Sir Charles Tupper Secondary: Homework Club Food Program
$4,680 raised
130% of $3.6k goal
19 contributors
40 Weeks running

When he sees how they eat — with that definable difference between healthy teenage appetite and stark hunger — it occurs to Steve Sorrenti that some of the kids in Sir Charles Tupper”s homework club might not have eaten in the previous 24 hours.

“It could be their only decent meal of the day. Who knows what they are getting at home?” says Sorrenti.

But the way the food gets devoured, his speculation is less a question than a conviction that the answer’s likely “not much, if anything.”

“When you look at the way some of these kids are eating you go ‘wow” why are they eating so much?”

Everybody in this little existential drama has a problem.

The kids’ problem is hunger.

Sorrenti’s is that he doesn’t have enough food to feed them.

And as for what he can give them being “decent” that’s really just an expression.

For what food he distributes — half a peanut butter and jelly sandwich and a few pieces of fruit and vegetables — is far from being decent or adequate.

“We can’t even afford the good peanut butter, just the sugary crap,” says Sorrenti, a youth worker at the Vancouver secondary school on East 24th Ave.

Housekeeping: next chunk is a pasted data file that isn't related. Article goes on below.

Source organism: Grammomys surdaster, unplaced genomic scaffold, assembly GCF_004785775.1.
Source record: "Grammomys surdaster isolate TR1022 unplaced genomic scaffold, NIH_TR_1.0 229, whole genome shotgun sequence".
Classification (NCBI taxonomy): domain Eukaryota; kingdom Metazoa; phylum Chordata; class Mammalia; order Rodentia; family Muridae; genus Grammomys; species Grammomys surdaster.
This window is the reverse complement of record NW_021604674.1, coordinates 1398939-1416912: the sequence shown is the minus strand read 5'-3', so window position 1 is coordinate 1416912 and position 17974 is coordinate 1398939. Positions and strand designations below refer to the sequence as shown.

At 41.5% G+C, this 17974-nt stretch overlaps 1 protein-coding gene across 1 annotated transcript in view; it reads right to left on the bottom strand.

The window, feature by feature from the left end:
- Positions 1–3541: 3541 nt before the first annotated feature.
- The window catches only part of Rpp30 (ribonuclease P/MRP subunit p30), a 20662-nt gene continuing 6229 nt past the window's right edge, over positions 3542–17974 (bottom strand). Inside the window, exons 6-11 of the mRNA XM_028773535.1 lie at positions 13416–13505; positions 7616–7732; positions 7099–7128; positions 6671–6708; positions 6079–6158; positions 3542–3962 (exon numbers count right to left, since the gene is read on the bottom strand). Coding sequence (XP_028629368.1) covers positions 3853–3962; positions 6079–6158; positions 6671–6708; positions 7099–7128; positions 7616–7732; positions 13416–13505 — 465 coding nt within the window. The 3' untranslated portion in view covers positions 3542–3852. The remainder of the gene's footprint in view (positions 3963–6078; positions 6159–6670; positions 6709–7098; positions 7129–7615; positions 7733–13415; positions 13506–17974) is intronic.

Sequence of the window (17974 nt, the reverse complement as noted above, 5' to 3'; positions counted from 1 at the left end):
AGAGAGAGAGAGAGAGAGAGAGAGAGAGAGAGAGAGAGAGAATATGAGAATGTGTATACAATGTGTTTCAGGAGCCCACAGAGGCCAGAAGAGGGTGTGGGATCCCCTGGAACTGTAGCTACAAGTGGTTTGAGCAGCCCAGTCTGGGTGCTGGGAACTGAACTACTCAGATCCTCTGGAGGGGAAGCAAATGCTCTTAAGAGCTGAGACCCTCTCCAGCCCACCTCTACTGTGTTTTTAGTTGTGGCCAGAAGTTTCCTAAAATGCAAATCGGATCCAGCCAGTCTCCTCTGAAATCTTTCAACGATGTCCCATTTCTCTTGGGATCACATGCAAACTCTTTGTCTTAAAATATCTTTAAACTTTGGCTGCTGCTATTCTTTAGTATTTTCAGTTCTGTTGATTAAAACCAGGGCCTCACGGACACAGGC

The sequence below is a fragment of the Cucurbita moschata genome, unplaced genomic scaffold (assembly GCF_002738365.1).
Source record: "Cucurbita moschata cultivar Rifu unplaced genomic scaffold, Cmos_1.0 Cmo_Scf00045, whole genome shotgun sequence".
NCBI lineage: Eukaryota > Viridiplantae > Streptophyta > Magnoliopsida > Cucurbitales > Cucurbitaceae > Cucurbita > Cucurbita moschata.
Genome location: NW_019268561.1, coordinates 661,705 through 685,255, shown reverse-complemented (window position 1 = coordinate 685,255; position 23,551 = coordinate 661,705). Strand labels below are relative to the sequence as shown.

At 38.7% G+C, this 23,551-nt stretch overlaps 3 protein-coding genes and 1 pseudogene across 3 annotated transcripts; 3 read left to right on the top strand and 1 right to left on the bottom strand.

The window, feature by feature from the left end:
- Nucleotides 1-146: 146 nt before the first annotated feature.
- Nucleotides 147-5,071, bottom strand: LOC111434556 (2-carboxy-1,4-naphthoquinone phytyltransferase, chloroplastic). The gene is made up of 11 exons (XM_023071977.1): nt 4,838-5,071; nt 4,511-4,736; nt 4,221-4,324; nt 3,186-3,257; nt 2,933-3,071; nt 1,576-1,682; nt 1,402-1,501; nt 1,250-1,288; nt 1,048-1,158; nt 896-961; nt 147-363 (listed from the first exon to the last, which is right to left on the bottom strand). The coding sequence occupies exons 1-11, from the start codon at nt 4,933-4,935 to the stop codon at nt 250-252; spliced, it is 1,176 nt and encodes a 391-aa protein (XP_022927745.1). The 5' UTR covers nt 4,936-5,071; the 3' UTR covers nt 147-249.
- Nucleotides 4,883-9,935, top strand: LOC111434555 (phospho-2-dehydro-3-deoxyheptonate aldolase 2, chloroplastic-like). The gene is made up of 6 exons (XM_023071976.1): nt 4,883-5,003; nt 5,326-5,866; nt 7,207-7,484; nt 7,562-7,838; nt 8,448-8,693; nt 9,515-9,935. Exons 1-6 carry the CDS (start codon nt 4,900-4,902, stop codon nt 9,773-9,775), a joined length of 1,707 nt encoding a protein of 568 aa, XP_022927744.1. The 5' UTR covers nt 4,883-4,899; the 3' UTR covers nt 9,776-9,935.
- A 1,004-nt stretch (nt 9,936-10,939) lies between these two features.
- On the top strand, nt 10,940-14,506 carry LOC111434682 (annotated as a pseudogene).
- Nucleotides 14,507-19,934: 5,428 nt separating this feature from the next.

“These are teenagers and they’d like a full sandwich but there’s times I can’t do that, I have to limit them to just a half. And I’d like to give them a full apple, too, instead of small slices.”

It’s the reason behind his application to The Vancouver Sun’s Adopt-A-School campaign for $3,600 so he can provide nutritious and healthy food to the 150 students a week who attend the homework club on Tuesdays and Thursdays.

“If we had the money I’d like to offer them fresh fruit and vegetables — a whole apple each. We need to give them something better than peanut butter and jelly. We want to give them meat and cheese, a proper sandwich.

“We’d like to get them humus, whole grain crackers and bread and things like halal meat because some of these kids have special dietary needs.”

Over the years the food for the homework club has come from a grant from the Parents Advisory Counsel but this is proving inadequate.

“We used to have about 90 kids a week but now we’re getting 150 and our food budget’s the same.”

Even just serving peanut butter and jelly sandwiches he’ll be out of money by the end of November.

And if that happens one of the homework club’s main attractions to students who need it will disappear.

“We know food is an incentive for a lot of students and we know there are a lot of students whose nutritional needs are not being met,” he said.

“We have new Canadian families and refugees who are vulnerable and then there’s the gentrification of the area which makes it harder and harder for families to live here.

“We see large families living in small accommodation and their food budgets are tight and not all families are making good food choices especially as fruit and vegetables are expensive,” he said.

“I guess a third of our students would fall into the category of living in difficult situations.”

Sorrenti said the homework club’s importance to the students and community is profound.